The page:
All-day breakfast has fueled a resurgence at the world’s biggest fast-food purveyor. In Russia, it’s all about double pork burgers and chicken wings.
Amid the worst recession in at least six years, McDonald’s Corp. is adding lower-priced meals to its Russian menu to gain less affluent types such as teenagers. It’s also capturing more casual diners switching to fast food from restaurants they now struggle to afford, according to country head Khamzat Khasbulatov.
McDonald’s on Monday highlighted same-store sales growth in Russia as it posted its best quarterly revenue increase in almost four years. The advance comes against the backdrop of shrinking incomes and a restaurant market which declined 5.8 percent in the first 11 months of last year.
Some customers who used to eat 122-ruble ($1.53) Big Macs are switching to 118-ruble wings and 105-ruble double pork burgers. Lower-end menu items such as breakfasts and cheeseburgers are also selling well, Khasbulatov said. That’s helped McDonald’s rebound after customer numbers fell in 2014.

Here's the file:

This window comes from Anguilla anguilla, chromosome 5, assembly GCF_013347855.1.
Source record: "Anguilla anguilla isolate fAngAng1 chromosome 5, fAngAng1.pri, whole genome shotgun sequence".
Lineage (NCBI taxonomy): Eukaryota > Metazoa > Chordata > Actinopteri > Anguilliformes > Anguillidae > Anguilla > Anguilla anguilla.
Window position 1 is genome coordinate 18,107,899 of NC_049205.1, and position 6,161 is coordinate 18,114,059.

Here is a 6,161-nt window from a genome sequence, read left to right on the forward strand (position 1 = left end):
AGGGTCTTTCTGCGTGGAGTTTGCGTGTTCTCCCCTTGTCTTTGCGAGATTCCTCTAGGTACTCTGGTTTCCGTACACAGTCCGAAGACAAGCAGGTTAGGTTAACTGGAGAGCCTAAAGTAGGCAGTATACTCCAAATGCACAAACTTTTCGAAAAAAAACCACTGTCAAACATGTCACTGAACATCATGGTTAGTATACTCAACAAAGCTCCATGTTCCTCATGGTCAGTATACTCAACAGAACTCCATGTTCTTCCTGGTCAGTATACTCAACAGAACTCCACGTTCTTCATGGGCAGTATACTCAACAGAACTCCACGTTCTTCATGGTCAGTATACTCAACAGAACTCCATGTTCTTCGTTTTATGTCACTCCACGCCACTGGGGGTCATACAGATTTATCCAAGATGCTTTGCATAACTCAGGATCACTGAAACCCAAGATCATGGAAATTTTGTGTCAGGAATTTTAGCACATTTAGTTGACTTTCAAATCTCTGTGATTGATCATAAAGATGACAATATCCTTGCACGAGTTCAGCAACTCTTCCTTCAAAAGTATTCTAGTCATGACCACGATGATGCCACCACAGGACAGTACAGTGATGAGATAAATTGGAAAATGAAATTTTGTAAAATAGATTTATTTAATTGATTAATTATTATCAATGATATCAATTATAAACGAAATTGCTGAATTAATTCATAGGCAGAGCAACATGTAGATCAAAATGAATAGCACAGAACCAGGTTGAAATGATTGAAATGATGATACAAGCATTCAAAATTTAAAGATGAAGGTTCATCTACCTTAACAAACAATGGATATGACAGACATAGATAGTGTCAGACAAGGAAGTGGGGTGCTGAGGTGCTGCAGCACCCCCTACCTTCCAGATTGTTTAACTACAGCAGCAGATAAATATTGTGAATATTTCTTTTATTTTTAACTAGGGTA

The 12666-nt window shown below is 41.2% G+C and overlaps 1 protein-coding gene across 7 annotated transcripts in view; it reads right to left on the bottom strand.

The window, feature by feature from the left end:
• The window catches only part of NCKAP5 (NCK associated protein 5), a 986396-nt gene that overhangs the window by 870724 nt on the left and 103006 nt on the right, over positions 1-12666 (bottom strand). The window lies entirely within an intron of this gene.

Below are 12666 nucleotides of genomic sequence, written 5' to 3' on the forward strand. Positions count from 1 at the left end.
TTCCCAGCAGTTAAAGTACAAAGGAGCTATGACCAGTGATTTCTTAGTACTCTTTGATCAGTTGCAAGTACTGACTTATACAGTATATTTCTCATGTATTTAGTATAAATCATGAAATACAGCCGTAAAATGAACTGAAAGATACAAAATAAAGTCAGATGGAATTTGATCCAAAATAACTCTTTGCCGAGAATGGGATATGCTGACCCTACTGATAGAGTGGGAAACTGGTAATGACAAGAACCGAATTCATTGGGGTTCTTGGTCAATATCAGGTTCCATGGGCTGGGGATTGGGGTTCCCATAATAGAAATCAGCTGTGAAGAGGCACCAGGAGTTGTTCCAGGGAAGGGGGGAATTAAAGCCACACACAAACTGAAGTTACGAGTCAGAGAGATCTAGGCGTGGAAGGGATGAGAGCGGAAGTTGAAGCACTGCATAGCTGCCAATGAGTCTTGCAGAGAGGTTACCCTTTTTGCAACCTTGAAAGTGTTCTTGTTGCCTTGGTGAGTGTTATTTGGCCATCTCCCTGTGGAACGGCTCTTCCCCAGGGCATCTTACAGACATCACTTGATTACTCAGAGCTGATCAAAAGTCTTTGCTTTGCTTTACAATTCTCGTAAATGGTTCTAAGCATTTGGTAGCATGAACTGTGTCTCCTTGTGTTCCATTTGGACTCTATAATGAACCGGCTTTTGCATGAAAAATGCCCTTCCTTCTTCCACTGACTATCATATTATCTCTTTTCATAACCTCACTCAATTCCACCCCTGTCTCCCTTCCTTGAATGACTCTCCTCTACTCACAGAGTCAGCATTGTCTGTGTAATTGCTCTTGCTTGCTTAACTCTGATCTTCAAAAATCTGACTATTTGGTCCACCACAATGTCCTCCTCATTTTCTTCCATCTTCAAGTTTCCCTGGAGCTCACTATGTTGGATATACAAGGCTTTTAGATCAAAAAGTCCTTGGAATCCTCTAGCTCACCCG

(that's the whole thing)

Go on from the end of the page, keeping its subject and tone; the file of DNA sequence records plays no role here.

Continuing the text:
McDonald’s increased its share of Russia’s eating-out market last year, and boosted sales by more than 10 percent, Khasbulatov said, declining to provide specific figures.
The fast-food chain plans to maintain the pace of Russian openings this year, with about 60 restaurants in the pipeline, compared with 59 last year. It has 543 stores in the country, where it had to temporarily close some outlets in 2014 amid inspections by consumer-safety regulators. Previously inflated real-estate prices are declining to more realistic levels, Khasbulatov said.